» Just for the sake of thought…what do you think might
» happen if someone used a pin to “injure” the scalp like Costarialis has in
» recent experiments and injected some DP cells isolated from the papillas of
» donor follicles in the wound?
» Think any neogenic actions going on in healing there might incorporate the
» DP cells of the donor area follicle?
» I know, Im nosy;-)
I think it might result in a couple hairs from DP cells that rest at the dermal/epidermal connection and are signaled by the epithelial cells lying above them, but nothing to write home about. In fact, a similar technique works pretty well in mice, but has been shown to not fair so well in humans. Now if you add some WNT to the mix, all bets are off. The problem is of course, you won’t be able to source any WNT (and it could result in safety issues if you did manage to locate some).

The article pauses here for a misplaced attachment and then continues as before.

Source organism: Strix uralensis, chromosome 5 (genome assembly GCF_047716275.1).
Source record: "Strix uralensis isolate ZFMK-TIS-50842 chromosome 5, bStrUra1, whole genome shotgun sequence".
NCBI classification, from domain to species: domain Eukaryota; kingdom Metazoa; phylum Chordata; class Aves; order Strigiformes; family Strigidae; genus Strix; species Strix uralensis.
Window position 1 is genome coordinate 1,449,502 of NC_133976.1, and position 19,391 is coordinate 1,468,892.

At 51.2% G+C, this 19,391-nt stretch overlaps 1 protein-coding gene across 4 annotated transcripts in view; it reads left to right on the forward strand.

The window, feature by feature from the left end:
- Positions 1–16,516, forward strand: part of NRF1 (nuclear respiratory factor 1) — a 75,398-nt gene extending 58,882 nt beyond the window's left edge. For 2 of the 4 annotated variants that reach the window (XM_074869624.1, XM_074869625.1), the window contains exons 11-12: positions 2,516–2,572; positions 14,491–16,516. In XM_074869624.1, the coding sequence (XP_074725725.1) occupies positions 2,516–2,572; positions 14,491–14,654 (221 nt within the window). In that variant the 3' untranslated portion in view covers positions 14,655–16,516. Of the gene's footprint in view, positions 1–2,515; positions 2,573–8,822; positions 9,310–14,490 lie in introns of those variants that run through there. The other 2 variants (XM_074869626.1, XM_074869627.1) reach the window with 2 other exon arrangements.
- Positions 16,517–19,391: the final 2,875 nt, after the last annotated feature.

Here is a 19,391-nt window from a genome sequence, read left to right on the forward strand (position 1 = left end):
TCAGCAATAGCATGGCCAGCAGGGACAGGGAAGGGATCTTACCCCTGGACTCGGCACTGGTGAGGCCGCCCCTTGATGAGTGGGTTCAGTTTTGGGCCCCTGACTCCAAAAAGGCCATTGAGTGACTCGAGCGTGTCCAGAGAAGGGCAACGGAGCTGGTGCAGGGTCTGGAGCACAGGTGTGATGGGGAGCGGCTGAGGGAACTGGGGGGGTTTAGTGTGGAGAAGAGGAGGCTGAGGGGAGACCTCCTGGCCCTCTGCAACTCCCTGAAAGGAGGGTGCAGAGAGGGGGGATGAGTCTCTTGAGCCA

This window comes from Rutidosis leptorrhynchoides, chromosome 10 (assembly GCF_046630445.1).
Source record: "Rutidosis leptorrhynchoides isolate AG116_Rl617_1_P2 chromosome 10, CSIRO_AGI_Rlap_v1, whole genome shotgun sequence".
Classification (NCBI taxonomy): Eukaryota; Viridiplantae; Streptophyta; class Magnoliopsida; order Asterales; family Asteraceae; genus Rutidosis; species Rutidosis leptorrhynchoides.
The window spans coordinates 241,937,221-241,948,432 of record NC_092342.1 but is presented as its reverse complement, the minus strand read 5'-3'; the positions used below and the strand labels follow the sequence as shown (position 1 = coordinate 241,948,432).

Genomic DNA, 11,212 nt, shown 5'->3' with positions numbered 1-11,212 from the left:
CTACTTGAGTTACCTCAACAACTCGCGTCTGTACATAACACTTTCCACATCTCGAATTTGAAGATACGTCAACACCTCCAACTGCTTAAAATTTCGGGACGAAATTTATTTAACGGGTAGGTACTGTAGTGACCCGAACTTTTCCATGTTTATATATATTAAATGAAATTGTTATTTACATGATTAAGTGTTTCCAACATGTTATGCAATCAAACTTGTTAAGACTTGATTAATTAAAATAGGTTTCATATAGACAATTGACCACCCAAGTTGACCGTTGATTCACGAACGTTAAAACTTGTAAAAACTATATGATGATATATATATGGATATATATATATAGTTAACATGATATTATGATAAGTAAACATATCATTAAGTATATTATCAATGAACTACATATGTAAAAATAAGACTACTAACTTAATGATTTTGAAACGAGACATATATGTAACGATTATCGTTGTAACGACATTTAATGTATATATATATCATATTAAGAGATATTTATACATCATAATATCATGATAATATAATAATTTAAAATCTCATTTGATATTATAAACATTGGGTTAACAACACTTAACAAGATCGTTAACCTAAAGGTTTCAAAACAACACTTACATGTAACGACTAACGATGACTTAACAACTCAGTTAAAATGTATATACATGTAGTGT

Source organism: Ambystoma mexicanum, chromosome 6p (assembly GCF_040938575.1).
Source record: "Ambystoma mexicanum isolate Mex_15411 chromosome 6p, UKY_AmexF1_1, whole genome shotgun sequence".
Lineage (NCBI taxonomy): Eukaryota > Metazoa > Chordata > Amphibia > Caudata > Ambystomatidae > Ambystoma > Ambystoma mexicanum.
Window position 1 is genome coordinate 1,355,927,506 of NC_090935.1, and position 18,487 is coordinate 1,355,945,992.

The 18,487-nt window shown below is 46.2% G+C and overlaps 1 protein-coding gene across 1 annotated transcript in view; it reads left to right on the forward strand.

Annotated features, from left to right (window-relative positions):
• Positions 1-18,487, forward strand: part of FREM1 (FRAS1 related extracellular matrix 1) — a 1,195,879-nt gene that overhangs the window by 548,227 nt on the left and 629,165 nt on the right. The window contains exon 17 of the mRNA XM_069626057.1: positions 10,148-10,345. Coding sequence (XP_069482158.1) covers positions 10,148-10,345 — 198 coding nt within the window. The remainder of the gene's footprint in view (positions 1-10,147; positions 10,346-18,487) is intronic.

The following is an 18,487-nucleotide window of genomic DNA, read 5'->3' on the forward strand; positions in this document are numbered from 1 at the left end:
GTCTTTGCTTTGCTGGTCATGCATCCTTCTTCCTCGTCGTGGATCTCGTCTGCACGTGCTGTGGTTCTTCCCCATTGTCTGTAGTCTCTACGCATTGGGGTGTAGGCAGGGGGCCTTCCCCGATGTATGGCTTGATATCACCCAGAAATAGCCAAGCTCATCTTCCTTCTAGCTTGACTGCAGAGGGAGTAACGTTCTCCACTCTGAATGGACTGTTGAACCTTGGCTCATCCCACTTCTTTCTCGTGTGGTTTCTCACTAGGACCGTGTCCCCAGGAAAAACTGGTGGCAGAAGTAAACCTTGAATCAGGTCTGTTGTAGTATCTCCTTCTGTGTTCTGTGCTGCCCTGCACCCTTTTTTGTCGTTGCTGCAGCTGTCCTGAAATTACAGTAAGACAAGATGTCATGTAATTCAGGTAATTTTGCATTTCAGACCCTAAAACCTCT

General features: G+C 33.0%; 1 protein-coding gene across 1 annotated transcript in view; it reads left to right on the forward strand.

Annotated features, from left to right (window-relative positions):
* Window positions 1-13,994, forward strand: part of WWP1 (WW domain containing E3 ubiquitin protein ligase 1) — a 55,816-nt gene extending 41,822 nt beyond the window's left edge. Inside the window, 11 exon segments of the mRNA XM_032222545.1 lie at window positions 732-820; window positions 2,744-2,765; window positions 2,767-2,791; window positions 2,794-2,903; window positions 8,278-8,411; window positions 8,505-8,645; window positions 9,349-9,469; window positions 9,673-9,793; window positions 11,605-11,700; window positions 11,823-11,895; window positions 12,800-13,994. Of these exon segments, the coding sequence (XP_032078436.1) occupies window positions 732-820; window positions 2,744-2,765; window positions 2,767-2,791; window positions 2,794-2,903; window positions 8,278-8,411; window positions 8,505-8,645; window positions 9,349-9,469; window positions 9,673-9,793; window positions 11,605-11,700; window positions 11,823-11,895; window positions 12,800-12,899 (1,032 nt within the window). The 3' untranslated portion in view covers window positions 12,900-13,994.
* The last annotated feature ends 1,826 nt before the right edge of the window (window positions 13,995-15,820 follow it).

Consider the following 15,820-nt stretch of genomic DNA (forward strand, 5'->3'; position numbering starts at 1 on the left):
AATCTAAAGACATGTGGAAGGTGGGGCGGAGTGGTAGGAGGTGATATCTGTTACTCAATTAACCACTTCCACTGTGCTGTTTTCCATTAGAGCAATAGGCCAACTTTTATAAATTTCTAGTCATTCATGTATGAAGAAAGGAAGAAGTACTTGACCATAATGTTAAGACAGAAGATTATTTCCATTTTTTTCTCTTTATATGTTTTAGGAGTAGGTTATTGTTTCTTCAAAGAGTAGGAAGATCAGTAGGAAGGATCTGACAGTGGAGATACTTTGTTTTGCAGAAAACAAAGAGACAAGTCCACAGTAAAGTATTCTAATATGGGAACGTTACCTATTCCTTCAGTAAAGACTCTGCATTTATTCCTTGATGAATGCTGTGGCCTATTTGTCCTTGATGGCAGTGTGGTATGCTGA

The wound response was a big factor in a many of the Oliver/Jahoda experiments. When you wound your skin, stem cells from the follicle bulge rush up to repair the wound. When you wound your follicle, stem cells from the same pool migrate down to repair the damage. So the wound response is a known factor in signaling follicular repair. In fact, the early Oliver experiments of the latter 60’s exploited the wound signals present from amputating the follicle in order to grow new end bulbs with normal fiber production.